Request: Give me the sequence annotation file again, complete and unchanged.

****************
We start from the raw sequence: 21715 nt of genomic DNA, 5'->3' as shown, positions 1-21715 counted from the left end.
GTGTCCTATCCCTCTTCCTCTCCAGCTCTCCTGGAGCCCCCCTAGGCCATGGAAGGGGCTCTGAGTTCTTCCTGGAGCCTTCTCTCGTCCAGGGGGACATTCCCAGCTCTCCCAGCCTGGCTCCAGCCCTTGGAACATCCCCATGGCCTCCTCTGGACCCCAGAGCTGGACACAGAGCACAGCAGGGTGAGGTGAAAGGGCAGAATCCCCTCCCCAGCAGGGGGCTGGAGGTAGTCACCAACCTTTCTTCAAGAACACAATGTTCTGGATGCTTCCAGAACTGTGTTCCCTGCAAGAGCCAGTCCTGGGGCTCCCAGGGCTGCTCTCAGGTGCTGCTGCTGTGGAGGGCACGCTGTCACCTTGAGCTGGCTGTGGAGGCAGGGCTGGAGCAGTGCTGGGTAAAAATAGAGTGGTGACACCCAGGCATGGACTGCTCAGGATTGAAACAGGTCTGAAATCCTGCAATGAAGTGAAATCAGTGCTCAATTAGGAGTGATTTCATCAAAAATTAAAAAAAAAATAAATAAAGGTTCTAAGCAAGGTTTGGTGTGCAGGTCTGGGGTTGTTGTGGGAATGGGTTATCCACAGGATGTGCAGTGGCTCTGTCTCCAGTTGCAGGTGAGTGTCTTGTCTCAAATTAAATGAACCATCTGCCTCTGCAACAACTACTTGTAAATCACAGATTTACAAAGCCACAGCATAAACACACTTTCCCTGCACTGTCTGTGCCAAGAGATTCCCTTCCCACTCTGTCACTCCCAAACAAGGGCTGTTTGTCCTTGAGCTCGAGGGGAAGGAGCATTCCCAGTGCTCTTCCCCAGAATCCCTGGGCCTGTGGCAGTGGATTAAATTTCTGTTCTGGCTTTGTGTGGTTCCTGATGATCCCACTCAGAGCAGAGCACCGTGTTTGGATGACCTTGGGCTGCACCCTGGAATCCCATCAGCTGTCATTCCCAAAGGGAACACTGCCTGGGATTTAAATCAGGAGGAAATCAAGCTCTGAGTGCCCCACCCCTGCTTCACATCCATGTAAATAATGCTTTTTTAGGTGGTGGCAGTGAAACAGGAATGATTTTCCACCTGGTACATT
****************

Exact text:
We start from the raw sequence: 21715 nt of genomic DNA, 5'->3' as shown, positions 1-21715 counted from the left end.
GTGTCCTATCCCTCTTCCTCTCCAGCTCTCCTGGAGCCCCCCTAGGCCATGGAAGGGGCTCTGAGTTCTTCCTGGAGCCTTCTCTCGTCCAGGGGGACATTCCCAGCTCTCCCAGCCTGGCTCCAGCCCTTGGAACATCCCCATGGCCTCCTCTGGACCCCAGAGCTGGACACAGAGCACAGCAGGGTGAGGTGAAAGGGCAGAATCCCCTCCCCAGCAGGGGGCTGGAGGTAGTCACCAACCTTTCTTCAAGAACACAATGTTCTGGATGCTTCCAGAACTGTGTTCCCTGCAAGAGCCAGTCCTGGGGCTCCCAGGGCTGCTCTCAGGTGCTGCTGCTGTGGAGGGCACGCTGTCACCTTGAGCTGGCTGTGGAGGCAGGGCTGGAGCAGTGCTGGGTAAAAATAGAGTGGTGACACCCAGGCATGGACTGCTCAGGATTGAAACAGGTCTGAAATCCTGCAATGAAGTGAAATCAGTGCTCAATTAGGAGTGATTTCATCAAAAATTAAAAAAAAAATAAATAAAGGTTCTAAGCAAGGTTTGGTGTGCAGGTCTGGGGTTGTTGTGGGAATGGGTTATCCACAGGATGTGCAGTGGCTCTGTCTCCAGTTGCAGGTGAGTGTCTTGTCTCAAATTAAATGAACCATCTGCCTCTGCAACAACTACTTGTAAATCACAGATTTACAAAGCCACAGCATAAACACACTTTCCCTGCACTGTCTGTGCCAAGAGATTCCCTTCCCACTCTGTCACTCCCAAACAAGGGCTGTTTGTCCTTGAGCTCGAGGGGAAGGAGCATTCCCAGTGCTCTTCCCCAGAATCCCTGGGCCTGTGGCAGTGGATTAAATTTCTGTTCTGGCTTTGTGTGGTTCCTGATGATCCCACTCAGAGCAGAGCACCGTGTTTGGATGACCTTGGGCTGCACCCTGGAATCCCATCAGCTGTCATTCCCAAAGGGAACACTGCCTGGGATTTAAATCAGGAGGAAATCAAGCTCTGAGTGCCCCACCCCTGCTTCACATCCATGTAAATAATGCTTTTTTAGGTGGTGGCAGTGAAACAGGAATGATTTTCCACCTGGTACATT